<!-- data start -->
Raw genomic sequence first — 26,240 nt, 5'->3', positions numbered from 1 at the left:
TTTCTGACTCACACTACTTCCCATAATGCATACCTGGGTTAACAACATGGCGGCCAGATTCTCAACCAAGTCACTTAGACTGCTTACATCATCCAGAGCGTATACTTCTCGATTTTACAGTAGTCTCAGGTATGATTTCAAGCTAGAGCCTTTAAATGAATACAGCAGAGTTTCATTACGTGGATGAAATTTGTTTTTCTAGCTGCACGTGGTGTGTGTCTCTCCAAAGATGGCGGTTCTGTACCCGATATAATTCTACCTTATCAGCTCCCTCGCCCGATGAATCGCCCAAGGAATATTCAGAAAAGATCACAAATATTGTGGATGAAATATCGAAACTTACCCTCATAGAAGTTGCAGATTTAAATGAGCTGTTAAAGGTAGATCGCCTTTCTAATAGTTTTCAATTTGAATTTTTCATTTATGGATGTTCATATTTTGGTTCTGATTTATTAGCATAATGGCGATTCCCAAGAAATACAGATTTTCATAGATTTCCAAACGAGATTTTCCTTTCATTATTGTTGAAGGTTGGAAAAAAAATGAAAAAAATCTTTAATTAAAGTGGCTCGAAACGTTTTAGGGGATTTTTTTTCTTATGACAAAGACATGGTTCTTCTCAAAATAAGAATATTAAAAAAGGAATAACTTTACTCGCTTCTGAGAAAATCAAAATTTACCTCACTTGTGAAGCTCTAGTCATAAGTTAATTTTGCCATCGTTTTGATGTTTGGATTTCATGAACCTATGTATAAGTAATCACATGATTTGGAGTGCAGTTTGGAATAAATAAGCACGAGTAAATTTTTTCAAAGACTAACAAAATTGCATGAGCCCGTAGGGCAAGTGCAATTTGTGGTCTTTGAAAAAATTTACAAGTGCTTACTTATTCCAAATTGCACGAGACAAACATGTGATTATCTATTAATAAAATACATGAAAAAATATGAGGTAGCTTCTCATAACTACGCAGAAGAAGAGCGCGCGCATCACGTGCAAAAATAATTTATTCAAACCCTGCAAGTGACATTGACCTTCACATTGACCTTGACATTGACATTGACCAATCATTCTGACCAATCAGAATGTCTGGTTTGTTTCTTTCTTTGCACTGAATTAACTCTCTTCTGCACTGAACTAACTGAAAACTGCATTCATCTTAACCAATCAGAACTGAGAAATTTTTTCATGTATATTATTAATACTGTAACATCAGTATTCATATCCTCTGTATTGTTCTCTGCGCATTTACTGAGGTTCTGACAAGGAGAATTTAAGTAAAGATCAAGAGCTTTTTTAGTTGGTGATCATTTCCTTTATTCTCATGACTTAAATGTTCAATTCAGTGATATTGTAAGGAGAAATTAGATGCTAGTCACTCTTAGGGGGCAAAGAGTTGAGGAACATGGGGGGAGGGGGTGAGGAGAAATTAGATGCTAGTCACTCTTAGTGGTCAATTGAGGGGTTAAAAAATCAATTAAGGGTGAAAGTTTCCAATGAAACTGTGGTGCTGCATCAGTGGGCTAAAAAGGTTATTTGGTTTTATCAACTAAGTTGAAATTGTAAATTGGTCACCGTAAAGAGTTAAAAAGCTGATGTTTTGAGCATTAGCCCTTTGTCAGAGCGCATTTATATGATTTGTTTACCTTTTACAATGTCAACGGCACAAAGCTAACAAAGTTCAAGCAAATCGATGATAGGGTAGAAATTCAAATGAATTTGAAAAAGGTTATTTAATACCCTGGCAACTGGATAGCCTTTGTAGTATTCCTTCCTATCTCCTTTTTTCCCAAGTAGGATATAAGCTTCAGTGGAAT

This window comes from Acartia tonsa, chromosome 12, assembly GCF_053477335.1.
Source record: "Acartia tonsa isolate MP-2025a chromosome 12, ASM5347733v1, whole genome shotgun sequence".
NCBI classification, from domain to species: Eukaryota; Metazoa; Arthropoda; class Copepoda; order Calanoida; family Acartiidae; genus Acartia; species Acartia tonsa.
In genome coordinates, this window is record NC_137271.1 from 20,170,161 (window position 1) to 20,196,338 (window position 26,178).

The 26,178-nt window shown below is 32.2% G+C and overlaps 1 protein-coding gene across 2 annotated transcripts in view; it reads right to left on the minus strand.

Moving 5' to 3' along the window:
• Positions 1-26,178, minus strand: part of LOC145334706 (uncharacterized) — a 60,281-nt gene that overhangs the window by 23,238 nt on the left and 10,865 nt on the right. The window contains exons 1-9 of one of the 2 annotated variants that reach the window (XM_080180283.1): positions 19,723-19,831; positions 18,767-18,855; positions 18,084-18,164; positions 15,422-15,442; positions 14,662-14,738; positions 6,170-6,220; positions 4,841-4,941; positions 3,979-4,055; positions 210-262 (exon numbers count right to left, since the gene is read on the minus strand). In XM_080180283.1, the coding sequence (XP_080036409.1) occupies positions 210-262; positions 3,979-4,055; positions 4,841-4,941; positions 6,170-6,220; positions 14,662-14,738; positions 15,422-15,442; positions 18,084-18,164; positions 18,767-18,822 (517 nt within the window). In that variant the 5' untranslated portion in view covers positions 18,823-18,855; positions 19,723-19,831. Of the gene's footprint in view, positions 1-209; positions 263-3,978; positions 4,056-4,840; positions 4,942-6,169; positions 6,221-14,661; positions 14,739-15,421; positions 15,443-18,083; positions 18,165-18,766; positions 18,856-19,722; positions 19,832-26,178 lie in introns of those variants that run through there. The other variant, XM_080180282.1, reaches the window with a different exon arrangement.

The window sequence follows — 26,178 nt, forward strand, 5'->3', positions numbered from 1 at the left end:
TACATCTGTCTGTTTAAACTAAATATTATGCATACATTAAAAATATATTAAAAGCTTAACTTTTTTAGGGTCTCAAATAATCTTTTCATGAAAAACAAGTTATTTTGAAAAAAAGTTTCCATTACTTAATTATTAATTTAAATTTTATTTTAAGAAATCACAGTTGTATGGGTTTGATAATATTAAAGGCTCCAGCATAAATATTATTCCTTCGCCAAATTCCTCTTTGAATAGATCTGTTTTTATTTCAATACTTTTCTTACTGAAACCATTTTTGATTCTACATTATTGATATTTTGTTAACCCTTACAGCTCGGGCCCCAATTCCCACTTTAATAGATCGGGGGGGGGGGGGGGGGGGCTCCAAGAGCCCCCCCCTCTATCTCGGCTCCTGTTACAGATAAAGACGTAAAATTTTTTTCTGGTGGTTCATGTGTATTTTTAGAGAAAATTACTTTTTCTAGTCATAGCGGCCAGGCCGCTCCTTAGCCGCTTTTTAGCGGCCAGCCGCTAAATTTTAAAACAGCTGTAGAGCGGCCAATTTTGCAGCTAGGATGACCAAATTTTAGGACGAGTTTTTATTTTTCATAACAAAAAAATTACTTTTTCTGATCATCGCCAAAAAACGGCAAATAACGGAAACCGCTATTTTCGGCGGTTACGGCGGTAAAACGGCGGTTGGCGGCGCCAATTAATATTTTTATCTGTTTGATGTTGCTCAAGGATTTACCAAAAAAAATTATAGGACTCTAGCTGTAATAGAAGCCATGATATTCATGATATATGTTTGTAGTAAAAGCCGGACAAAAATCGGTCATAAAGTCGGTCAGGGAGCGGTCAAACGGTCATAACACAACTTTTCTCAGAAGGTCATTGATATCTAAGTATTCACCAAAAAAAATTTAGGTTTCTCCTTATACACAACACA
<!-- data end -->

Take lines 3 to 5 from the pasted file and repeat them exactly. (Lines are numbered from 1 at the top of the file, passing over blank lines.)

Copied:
This window comes from Acartia tonsa, chromosome 12, assembly GCF_053477335.1.
Source record: "Acartia tonsa isolate MP-2025a chromosome 12, ASM5347733v1, whole genome shotgun sequence".
NCBI classification, from domain to species: Eukaryota; Metazoa; Arthropoda; class Copepoda; order Calanoida; family Acartiidae; genus Acartia; species Acartia tonsa.